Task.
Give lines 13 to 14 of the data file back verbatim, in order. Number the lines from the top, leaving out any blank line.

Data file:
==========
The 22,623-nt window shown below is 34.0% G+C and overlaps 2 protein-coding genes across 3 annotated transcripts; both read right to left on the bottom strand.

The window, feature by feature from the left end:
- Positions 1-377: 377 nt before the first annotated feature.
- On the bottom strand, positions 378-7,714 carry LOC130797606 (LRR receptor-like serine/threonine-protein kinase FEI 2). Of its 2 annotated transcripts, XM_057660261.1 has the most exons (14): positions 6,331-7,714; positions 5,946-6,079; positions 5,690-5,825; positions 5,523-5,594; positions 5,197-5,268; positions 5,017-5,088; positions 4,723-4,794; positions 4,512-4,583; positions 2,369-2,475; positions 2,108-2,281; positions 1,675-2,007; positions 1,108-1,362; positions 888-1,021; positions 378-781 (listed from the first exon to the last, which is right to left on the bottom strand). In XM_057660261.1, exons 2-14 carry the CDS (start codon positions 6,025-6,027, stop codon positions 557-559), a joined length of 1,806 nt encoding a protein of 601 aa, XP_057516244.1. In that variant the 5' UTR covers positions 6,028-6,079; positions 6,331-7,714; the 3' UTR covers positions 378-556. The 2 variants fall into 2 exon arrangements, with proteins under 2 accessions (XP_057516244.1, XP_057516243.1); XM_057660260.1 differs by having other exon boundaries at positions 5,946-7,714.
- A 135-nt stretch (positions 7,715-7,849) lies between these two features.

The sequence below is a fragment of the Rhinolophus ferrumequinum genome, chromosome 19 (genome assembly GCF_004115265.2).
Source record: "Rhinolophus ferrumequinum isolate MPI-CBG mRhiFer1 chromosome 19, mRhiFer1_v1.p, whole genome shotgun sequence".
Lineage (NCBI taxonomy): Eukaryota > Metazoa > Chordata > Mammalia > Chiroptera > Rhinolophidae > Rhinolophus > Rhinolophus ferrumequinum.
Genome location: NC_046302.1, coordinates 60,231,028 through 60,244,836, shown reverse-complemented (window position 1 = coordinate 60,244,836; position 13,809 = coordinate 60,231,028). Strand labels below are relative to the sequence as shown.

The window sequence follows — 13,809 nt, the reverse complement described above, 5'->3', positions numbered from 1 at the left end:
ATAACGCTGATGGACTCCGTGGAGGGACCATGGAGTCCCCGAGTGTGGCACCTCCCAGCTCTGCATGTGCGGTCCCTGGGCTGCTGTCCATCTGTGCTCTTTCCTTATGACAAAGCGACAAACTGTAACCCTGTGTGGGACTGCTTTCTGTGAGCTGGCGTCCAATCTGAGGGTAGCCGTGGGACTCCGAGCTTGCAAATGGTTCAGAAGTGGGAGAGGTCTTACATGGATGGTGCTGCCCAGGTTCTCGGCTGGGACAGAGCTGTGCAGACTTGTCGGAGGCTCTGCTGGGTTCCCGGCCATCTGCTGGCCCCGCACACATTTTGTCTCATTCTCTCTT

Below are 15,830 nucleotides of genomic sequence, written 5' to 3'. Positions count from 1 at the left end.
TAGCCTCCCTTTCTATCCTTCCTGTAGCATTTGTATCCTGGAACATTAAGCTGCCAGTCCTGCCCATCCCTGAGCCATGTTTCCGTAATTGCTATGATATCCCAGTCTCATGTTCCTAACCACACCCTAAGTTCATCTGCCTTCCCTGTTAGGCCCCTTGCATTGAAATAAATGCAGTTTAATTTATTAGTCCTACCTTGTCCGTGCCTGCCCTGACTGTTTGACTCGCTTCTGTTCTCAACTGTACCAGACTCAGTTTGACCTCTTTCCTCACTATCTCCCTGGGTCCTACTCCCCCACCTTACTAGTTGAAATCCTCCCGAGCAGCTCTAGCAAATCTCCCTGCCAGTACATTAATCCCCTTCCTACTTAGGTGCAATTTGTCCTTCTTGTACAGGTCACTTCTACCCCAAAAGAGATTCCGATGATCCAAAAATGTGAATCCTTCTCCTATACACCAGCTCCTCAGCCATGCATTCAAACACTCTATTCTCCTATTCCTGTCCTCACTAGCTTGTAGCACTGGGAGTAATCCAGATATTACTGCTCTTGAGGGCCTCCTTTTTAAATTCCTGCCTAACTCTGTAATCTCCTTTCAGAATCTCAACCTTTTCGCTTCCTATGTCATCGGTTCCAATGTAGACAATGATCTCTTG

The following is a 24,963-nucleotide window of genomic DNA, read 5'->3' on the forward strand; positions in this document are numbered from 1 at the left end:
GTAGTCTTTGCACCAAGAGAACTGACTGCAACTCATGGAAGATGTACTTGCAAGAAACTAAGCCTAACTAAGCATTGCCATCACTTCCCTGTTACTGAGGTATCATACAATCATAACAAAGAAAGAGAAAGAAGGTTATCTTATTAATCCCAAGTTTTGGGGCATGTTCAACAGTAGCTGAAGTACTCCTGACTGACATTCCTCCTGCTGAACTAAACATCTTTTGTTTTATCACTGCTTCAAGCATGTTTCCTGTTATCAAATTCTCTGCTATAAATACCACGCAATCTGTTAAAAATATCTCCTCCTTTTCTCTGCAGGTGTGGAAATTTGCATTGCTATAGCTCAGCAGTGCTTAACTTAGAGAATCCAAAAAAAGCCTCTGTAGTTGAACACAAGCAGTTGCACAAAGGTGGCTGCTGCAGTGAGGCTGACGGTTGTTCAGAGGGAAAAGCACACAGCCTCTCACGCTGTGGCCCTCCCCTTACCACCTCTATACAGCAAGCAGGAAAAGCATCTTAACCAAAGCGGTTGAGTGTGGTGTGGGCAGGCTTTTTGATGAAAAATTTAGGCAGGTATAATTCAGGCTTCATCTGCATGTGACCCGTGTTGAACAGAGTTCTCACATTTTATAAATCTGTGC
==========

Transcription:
TAGCCTCCCTTTCTATCCTTCCTGTAGCATTTGTATCCTGGAACATTAAGCTGCCAGTCCTGCCCATCCCTGAGCCATGTTTCCGTAATTGCTATGATATCCCAGTCTCATGTTCCTAACCACACCCTAAGTTCATCTGCCTTCCCTGTTAGGCCCCTTGCATTGAAATAAATGCAGTTTAATTTATTAGTCCTACCTTGTCCGTGCCTGCCCTGACTGTTTGACTCGCTTCTGTTCTCAACTGTACCAGACTCAGTTTGACCTCTTTCCTCACTATCTCCCTGGGTCCTACTCCCCCACCTTACTAGTTGAAATCCTCCCGAGCAGCTCTAGCAAATCTCCCTGCCAGTACATTAATCCCCTTCCTACTTAGGTGCAATTTGTCCTTCTTGTACAGGTCACTTCTACCCCAAAAGAGATTCCGATGATCCAAAAATGTGAATCCTTCTCCTATACACCAGCTCCTCAGCCATGCATTCAAACACTCTATTCTCCTATTCCTGTCCTCACTAGCTTGTAGCACTGGGAGTAATCCAGATATTACTGCTCTTGAGGGCCTCCTTTTTAAATTCCTGCCTAACTCTGTAATCTCCTTTCAGAATCTCAACCTTTTCGCTTCCTATGTCATCGGTTCCAATGTAGACAATGATCTCTTG

The following is a 24,963-nucleotide window of genomic DNA, read 5'->3' on the forward strand; positions in this document are numbered from 1 at the left end: